However, with the user defined functions in place the masked data set shown in Table 8-2 is returned:

Lender Case Number

Borrower Name


o akdenbimr


ni ahtydwe

Table 8-2: The results returned after character masking and scrambling.

Numeric Variance

Numeric variance is a process in which the numeric values that are stored within a development database can be changed, within a defined range, so as not to reflect their actual values within the production database. By defining a percentage of variance, say within 10% of the original value, the values remain realistic for development and testing purposes. The inclusion of a randomizer to the percentage that is applied to each row will prevent the disclosure of the actual value, through identification of its pattern.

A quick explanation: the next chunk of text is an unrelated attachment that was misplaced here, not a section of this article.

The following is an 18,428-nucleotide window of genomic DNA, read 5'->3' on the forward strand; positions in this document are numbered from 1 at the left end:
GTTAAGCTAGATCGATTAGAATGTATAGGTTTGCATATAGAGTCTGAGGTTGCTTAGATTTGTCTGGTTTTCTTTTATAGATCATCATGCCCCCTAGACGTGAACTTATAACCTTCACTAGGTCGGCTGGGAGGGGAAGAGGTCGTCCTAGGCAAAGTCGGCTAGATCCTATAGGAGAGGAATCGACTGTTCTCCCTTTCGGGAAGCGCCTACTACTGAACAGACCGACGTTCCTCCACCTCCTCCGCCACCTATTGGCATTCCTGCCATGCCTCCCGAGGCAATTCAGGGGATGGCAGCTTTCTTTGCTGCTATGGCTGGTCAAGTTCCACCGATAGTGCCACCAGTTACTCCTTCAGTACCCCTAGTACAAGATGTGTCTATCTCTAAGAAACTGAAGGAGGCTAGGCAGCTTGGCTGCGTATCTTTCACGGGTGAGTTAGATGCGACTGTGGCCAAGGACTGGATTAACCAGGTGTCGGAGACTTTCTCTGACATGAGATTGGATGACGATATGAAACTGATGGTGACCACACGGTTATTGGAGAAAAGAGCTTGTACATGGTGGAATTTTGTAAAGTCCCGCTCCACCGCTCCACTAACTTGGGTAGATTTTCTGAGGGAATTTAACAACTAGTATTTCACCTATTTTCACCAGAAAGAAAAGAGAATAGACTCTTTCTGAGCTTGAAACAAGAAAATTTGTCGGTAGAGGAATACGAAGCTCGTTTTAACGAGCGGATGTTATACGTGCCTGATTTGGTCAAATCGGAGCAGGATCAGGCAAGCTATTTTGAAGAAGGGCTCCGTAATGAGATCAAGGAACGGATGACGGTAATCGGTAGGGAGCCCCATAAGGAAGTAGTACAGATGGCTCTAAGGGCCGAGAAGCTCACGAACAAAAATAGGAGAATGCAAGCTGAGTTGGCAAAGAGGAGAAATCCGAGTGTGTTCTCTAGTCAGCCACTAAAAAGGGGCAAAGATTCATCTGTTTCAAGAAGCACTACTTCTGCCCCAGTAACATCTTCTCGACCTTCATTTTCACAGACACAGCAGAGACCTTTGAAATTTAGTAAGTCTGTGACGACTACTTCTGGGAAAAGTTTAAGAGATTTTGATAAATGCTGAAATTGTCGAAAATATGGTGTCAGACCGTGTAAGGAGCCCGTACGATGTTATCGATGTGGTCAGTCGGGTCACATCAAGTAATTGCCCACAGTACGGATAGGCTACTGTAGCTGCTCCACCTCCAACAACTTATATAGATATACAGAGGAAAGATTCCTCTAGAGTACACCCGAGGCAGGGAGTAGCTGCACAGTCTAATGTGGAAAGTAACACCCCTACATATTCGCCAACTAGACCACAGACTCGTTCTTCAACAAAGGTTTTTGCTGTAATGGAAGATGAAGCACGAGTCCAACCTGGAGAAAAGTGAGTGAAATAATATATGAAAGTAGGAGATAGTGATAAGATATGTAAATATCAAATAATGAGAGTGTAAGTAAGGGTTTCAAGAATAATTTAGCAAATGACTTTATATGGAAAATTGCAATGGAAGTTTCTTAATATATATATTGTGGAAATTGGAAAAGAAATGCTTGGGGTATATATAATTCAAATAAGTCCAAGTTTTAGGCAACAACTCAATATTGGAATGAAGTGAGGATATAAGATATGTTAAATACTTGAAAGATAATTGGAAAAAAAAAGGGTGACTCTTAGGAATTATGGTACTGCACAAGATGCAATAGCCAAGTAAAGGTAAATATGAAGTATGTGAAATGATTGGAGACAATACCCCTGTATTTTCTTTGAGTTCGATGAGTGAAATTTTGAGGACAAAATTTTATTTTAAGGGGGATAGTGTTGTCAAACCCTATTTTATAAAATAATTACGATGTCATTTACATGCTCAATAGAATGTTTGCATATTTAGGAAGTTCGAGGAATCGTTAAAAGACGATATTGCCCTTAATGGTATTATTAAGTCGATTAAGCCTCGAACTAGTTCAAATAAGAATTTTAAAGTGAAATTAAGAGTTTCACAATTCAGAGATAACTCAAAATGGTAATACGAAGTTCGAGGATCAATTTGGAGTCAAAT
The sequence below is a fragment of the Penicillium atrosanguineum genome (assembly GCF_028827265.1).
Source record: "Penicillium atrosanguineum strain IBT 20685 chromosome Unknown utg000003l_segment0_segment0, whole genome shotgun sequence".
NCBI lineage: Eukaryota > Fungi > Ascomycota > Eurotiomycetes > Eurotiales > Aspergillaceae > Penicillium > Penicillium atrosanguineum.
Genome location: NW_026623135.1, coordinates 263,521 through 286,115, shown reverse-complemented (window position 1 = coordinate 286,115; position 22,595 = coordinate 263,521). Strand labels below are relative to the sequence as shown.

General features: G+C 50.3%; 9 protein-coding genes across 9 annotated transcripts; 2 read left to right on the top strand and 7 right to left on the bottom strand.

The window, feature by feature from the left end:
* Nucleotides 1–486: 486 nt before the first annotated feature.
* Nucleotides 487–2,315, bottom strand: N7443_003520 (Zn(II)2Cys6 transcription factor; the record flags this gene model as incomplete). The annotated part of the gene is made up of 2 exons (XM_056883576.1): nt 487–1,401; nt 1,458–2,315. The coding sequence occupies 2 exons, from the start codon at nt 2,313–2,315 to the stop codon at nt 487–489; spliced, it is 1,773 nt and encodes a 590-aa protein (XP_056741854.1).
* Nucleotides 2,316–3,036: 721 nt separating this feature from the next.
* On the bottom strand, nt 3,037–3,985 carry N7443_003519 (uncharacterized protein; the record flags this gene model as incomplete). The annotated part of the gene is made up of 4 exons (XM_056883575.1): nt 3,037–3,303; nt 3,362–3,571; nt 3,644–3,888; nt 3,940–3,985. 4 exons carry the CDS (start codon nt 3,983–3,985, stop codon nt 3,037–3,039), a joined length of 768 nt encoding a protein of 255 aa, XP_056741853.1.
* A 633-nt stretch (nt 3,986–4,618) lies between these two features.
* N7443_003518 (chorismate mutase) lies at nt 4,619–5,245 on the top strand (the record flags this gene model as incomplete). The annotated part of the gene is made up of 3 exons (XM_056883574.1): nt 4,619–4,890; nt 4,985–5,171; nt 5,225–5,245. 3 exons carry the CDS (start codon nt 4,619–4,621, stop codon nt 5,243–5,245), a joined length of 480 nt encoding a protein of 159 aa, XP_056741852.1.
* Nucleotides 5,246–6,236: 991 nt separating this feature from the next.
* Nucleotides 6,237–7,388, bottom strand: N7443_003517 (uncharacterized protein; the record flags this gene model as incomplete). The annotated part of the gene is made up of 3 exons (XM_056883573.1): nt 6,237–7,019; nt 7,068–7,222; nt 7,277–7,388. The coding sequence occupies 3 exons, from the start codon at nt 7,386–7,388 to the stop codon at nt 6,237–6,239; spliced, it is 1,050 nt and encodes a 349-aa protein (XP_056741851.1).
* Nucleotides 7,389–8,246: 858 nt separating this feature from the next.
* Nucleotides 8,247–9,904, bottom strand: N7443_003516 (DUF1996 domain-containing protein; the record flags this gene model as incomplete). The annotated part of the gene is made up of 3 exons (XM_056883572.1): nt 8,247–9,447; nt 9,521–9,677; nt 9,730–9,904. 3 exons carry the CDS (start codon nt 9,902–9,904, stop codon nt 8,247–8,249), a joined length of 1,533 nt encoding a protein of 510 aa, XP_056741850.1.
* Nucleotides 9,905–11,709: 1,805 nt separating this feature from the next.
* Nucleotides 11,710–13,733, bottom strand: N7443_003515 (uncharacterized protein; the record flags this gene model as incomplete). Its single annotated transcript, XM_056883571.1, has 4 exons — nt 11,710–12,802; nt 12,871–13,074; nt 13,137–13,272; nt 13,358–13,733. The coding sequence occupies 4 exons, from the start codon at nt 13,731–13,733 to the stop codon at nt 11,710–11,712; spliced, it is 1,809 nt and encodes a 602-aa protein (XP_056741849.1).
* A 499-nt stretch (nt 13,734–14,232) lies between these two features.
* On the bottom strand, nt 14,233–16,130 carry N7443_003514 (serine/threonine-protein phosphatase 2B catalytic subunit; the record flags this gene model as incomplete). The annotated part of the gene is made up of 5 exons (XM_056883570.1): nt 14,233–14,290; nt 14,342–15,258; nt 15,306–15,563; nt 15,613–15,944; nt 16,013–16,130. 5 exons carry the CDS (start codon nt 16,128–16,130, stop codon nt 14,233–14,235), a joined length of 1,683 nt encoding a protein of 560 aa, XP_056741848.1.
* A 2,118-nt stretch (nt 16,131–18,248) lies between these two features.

In the HomeLending database, we will create a user defined function called Numeric_Variance that increases or decreases the value of the value passed to it by some defined percent of variance, also passed as a parameter to the function. For example, if we want the value to change within 10% of its current value we would pass the value of 10 in the @ValPercent argument.

A randomizer is added through the use of the vwRandom view that we created earlier in this article. This will vary the percent variance on a per execution basis. For example, the first execution may change the original value by 2%, while the second execution may change it by 6%.

The script to create this Numeric_Variance function, which can be referenced as needed in other views and stored procedures, is shown in Listing 8-6.

Listing 8-6: The Numeric_Variance UDF.

To employ this method of masking in a development database, simply use an UPDATE statement to change the column’s value to a new value, using our Numeric_Variance function, as shown in Listing 8-7.

Listing 8-7: Updating a development database to use numeric variance.